Cervical Cancer is a disease which young women suffer from. In the UK, it is the second most common in women who are less than 35 years of age. Of late it has been claimed that certain changes in the cervix suggest the possibility of cancerous development. Cervix can be described in plain language as “neck of the womb”. The precancerous developments of cervical cancer have been identified which allow for timely treatment.
Squamous Cell Carcinoma – It starts to develop in the surface cells of cervix. The precancerous changes can be seen beginning with abnormal behaviour of the cells up to the severe symptoms of the cancer. According to BBC, each year around 24,000 women in UK show such abnormalities after undergoing a cervical smear test.
Adenocarcinoma – Around 5 to 10% cases of cervical cancers are of this type. It is formed in the mucus producing glands of the cervical canal. The glands are in the form of cells. The smear test, which is able to detect squamous cell carcinoma, is not useful for adenocarcinoma. This disease also has a lot of sub-categories.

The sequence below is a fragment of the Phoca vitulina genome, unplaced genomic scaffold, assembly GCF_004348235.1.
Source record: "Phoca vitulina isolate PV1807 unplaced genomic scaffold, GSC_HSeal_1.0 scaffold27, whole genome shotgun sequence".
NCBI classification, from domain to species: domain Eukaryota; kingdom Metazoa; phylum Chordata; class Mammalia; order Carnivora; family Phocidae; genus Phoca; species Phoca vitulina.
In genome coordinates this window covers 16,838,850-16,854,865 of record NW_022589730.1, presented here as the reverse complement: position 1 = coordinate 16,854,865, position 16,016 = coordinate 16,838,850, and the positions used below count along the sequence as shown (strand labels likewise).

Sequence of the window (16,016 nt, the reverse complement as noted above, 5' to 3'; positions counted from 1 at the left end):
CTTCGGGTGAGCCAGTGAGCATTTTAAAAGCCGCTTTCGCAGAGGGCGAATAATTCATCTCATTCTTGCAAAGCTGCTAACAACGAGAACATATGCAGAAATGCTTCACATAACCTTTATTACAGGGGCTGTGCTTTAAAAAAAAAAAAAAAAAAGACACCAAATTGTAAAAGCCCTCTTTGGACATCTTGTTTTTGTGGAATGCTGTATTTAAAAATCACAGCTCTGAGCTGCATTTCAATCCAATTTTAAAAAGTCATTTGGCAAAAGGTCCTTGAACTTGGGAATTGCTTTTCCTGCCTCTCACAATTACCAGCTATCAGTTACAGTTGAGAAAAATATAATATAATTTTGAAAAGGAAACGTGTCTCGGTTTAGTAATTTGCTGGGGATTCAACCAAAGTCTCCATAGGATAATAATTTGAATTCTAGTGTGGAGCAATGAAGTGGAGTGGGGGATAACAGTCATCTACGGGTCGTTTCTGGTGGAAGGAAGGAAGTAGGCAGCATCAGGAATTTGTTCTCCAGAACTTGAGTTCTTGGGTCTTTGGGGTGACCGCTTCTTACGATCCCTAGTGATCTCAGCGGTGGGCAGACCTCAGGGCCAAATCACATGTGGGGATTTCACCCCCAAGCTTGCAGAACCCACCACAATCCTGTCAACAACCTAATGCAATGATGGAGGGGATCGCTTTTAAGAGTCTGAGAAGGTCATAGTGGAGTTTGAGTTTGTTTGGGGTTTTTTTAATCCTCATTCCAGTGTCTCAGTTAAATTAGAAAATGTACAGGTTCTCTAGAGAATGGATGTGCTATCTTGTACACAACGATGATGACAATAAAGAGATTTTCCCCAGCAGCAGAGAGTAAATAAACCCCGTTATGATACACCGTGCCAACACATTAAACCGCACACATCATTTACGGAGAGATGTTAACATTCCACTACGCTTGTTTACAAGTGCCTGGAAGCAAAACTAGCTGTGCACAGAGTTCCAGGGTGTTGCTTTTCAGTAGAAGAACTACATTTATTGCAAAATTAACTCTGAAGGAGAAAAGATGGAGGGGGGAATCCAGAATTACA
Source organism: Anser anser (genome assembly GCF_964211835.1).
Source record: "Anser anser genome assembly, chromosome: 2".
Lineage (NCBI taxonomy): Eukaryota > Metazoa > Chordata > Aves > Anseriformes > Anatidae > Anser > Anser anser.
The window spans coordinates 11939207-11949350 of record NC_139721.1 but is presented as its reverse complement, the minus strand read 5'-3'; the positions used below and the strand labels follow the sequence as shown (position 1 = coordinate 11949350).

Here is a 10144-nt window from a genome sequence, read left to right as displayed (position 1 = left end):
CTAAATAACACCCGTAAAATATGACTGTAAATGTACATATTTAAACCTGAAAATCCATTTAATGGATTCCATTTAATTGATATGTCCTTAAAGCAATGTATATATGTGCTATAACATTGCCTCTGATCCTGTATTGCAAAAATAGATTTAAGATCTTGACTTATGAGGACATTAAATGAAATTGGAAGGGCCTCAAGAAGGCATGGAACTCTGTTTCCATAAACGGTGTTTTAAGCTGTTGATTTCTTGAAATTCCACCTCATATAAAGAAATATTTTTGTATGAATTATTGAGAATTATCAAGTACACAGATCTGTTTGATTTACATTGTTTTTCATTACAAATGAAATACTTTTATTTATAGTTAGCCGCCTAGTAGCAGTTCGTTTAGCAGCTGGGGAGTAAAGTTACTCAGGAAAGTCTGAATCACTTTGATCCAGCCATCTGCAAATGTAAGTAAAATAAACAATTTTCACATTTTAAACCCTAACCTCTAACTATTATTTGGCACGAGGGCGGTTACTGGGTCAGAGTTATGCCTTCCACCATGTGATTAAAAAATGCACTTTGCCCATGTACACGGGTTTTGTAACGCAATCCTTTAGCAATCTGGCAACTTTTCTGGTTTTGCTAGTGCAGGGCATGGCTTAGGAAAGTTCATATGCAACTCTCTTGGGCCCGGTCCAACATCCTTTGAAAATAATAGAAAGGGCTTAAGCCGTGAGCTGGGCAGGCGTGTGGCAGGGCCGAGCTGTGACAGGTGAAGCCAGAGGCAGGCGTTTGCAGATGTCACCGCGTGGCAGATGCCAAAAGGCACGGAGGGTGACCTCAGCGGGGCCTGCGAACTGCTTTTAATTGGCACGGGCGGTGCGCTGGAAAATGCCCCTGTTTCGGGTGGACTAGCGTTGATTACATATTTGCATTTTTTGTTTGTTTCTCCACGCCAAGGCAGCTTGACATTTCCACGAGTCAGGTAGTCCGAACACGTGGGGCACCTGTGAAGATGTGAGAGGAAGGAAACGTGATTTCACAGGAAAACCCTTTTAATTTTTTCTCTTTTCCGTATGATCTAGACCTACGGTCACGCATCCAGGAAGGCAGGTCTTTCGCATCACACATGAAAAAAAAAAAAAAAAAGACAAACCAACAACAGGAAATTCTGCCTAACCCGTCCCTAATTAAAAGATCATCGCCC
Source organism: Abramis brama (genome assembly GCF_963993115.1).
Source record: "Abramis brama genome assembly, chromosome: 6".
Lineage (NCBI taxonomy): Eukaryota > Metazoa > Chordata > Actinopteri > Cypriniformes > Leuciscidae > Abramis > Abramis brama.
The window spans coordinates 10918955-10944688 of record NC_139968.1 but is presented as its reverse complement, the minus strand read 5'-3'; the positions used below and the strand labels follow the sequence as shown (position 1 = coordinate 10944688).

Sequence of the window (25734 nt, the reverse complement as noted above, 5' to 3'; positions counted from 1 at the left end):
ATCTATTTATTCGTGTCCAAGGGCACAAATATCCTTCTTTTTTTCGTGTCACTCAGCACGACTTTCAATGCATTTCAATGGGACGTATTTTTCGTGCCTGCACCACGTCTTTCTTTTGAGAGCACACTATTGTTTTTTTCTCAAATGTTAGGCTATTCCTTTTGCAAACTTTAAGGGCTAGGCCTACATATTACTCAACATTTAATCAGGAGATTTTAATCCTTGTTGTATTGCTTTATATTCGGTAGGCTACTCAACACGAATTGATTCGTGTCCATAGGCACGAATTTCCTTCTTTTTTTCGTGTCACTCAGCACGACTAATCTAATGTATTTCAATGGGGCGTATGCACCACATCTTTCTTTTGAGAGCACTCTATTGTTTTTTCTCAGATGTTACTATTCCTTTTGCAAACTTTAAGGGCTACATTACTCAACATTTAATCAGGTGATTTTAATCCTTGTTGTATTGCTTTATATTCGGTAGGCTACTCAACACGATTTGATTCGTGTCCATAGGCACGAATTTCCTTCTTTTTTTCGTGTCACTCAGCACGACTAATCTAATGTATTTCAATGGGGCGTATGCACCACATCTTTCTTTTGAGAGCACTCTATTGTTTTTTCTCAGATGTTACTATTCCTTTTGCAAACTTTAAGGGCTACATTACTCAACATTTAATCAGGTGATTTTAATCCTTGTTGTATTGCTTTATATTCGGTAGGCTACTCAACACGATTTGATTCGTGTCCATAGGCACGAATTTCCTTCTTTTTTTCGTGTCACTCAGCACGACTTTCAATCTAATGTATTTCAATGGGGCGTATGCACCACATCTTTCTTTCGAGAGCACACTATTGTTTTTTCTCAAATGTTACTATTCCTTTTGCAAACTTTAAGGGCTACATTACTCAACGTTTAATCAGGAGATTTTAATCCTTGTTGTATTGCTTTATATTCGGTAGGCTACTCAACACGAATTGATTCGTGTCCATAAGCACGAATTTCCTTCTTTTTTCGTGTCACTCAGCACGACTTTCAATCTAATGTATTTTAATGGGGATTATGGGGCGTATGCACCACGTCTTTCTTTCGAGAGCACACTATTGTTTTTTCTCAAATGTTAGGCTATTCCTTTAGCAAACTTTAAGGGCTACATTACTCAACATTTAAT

Cervical cancer is treated by surgery, radiotherapy or chemotherapy at different stages or condition of the disease. Survival rates of patients who are treated are over 70 % when detected in its early stages. That is why it is important to have smear tests regularly.
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